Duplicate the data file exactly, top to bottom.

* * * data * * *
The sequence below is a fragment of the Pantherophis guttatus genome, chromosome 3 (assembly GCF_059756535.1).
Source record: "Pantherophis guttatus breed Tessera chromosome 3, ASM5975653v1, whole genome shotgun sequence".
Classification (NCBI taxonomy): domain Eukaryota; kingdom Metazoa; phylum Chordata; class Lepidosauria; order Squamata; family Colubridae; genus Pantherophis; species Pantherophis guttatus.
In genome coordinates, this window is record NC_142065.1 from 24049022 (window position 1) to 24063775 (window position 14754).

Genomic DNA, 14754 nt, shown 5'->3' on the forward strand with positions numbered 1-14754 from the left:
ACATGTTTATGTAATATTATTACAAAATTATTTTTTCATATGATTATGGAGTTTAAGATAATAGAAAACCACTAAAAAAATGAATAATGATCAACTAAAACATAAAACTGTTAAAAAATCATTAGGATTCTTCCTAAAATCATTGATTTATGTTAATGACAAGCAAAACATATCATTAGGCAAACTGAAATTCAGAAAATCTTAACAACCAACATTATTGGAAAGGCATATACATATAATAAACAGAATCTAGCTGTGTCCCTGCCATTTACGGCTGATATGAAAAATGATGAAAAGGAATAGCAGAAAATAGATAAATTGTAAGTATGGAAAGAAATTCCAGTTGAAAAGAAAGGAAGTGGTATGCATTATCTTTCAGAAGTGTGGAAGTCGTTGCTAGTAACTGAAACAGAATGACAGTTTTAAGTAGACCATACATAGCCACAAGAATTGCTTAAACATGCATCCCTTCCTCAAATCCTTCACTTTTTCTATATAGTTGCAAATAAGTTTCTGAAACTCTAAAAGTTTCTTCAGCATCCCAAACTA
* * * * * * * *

The sequence below is a fragment of the Pantherophis guttatus genome, chromosome 3 (assembly GCF_059756535.1).
Source record: "Pantherophis guttatus breed Tessera chromosome 3, ASM5975653v1, whole genome shotgun sequence".
Classification (NCBI taxonomy): domain Eukaryota; kingdom Metazoa; phylum Chordata; class Lepidosauria; order Squamata; family Colubridae; genus Pantherophis; species Pantherophis guttatus.
In genome coordinates, this window is record NC_142065.1 from 24049022 (window position 1) to 24063775 (window position 14754).

Genomic DNA, 14754 nt, shown 5'->3' on the forward strand with positions numbered 1-14754 from the left:
ACATGTTTATGTAATATTATTACAAAATTATTTTTTCATATGATTATGGAGTTTAAGATAATAGAAAACCACTAAAAAAATGAATAATGATCAACTAAAACATAAAACTGTTAAAAAATCATTAGGATTCTTCCTAAAATCATTGATTTATGTTAATGACAAGCAAAACATATCATTAGGCAAACTGAAATTCAGAAAATCTTAACAACCAACATTATTGGAAAGGCATATACATATAATAAACAGAATCTAGCTGTGTCCCTGCCATTTACGGCTGATATGAAAAATGATGAAAAGGAATAGCAGAAAATAGATAAATTGTAAGTATGGAAAGAAATTCCAGTTGAAAAGAAAGGAAGTGGTATGCATTATCTTTCAGAAGTGTGGAAGTCGTTGCTAGTAACTGAAACAGAATGACAGTTTTAAGTAGACCATACATAGCCACAAGAATTGCTTAAACATGCATCCCTTCCTCAAATCCTTCACTTTTTCTATATAGTTGCAAATAAGTTTCTGAAACTCTAAAAGTTTCTTCAGCATCCCAAACTA